Reading is one of the most important skills we can teach our children. It sets the foundations for a child’s ability to succeed in school and later on in life. It is never too early to start reading aloud to your child – even while your baby is still in the womb it’s learning to recognise your voice and once your baby is just a few months old they will begin focusing their eyes on patterns and colours on the pages.
As your child grows so do their skills and abilities. Reading aloud to your child gives them an opportunity to develop listening skills, it enhances concentration, and it improves their vocabulary and memory retention. All of the above are invaluable and crucial for children when they start school.
Reading aloud to your child brings you closer together and helps to improve the communication between you and your child. When you finish reading a book quite often other issues, thoughts or feelings arise opening the door for discussions. The discussions you have will ultimately lead them to expand their understanding of the world they live in.
Reading aloud to your child also helps to stimulate imaginative play. When a child watches television they don’t need to use their imagination – everything is happening right in front of them but when we read a book and look at pictures the child needs to use their imagination to determine some elements of what is happening in the story.
Certain situations including the loss of a loved one, potty training or divorce can be extremely confusing for children. A story that explains the position your child is in can be a great aid in making these situations slightly easier to understand. If your child is struggling with a stressful situation or major milestone consider finding a book that relates to that milestone to read to your child.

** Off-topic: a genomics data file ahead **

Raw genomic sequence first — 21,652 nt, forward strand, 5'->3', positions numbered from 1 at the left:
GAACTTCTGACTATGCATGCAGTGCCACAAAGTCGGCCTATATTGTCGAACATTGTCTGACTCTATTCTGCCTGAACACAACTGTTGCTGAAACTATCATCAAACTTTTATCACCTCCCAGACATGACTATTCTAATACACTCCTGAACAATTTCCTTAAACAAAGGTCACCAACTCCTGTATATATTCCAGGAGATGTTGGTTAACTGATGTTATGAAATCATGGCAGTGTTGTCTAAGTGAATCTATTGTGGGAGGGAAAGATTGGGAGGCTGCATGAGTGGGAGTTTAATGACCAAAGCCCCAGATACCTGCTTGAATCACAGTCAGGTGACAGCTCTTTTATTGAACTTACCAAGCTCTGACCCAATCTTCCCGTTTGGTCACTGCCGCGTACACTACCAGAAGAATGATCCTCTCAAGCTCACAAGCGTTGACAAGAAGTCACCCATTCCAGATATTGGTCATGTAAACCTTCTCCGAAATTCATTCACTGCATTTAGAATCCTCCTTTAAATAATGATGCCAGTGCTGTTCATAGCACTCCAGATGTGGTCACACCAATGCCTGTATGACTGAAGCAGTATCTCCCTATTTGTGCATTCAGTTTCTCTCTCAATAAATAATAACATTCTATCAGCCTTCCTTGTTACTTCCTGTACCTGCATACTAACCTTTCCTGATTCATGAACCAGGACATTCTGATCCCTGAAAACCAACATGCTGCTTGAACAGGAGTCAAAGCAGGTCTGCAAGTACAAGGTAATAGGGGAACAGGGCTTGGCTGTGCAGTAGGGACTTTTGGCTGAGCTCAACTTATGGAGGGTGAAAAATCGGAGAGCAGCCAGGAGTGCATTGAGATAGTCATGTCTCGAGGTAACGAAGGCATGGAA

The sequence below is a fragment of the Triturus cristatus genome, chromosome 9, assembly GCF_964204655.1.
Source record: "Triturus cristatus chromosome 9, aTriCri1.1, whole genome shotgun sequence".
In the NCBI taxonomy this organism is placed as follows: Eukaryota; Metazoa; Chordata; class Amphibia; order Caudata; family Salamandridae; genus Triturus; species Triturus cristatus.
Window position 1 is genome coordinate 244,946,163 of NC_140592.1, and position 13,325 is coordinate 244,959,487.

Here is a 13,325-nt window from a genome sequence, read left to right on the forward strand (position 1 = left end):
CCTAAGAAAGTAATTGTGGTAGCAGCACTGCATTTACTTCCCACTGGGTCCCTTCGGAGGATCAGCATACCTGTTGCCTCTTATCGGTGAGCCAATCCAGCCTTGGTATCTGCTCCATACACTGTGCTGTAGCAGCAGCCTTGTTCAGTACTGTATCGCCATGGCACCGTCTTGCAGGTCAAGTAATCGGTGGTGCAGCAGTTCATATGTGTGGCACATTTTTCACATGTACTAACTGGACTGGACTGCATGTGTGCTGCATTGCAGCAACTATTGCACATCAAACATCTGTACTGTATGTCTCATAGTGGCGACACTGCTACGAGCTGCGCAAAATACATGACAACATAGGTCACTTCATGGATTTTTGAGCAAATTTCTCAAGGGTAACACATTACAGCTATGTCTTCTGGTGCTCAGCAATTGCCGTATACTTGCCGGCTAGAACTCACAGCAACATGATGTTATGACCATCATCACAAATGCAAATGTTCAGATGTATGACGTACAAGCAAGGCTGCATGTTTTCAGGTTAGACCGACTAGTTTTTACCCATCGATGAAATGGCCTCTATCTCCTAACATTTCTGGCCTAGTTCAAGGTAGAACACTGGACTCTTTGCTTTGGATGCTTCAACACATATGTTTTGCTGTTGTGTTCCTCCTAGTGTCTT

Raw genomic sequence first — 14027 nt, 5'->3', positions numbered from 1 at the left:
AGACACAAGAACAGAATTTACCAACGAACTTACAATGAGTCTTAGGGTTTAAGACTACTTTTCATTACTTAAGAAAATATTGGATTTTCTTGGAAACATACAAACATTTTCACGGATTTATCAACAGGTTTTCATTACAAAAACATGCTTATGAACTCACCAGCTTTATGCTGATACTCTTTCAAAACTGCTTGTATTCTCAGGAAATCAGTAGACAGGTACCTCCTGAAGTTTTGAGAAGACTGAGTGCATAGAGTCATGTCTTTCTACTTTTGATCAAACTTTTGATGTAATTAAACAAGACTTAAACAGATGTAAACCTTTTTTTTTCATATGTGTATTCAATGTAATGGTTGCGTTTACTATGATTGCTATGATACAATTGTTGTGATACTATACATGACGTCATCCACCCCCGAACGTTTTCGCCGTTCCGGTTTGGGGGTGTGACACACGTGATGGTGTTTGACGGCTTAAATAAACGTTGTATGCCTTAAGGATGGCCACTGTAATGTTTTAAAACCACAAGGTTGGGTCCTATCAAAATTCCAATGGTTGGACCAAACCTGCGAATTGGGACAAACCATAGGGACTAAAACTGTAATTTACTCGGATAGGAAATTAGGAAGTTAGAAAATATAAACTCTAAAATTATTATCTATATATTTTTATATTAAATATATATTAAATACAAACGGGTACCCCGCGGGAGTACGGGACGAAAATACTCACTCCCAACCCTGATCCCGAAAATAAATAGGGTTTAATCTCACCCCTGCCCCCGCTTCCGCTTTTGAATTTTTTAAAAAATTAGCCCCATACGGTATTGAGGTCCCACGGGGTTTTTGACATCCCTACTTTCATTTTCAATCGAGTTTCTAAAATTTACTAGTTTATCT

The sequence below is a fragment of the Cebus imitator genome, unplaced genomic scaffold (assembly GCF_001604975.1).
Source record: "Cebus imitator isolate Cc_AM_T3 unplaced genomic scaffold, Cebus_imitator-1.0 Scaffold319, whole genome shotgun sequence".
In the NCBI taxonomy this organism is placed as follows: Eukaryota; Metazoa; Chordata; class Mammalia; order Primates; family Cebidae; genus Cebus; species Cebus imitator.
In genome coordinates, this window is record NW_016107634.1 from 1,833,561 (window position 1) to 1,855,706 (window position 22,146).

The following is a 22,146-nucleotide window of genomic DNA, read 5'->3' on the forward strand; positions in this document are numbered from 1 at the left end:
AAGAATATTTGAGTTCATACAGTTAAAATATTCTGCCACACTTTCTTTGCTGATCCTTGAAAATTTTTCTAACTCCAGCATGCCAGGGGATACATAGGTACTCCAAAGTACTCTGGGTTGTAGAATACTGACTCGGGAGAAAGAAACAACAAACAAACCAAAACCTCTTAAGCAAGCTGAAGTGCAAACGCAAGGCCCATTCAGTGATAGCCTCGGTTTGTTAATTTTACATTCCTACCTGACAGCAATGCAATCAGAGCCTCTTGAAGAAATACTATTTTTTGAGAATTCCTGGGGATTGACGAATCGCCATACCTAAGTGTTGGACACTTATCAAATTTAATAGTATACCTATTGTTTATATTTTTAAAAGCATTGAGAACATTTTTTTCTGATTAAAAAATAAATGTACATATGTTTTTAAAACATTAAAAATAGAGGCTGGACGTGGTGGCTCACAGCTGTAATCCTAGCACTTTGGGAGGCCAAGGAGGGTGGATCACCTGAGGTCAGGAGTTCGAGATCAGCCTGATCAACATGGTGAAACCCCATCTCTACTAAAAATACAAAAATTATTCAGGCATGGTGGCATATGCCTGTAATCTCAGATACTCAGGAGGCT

So now that we understand how important reading aloud to our children is, the next question might be how do we make it fun and engaging? Here are some tips to help keep your little ones from wandering too far during story time:
- Create a unique space especially for reading. Set up a ‘cuddle corner’ with pillows or cushions on a rug, in a tepee or underneath some hanging paper lanterns. It should to be somewhere your children feel comfortable and cosy.
- Don’t be shy. Vary your voice for different characters, be loud or whisper and use appropriate sound effects to bring the story to life.
- Buy or rent books that you know will interest your child. For example if your child loves dinosaurs then select books that feature dinosaurs in them.
- Let your children choose the book. Your children are more likely to be interested in the story if they have chosen it from the shelf themselves. Don’t be worried if you’re reading the same book time and time again – the fact that you are reading at all is the most important thing.
- Select books with colourful illustrations or touch and feel textures. Toddlers are stimulated by sight and touch, so select books where your child can pull or push tabs, feel different textures or be excited by the pictures.
- Board books are great for toddlers because they’re easy for them to hold and they can learn to turn the pages without ripping them to shreds.
Reading to your child shouldn’t be a chore – it should be fun, a time to bond and an activity that you never deny your child from doing. The next time your child picks up a book and asks you to read it consider this quote from Dr Seuss:
“The more that you read, the more things you will know. The more that you learn, the more places you’ll go.”
Image via betterparenting.com
By Karyn Miller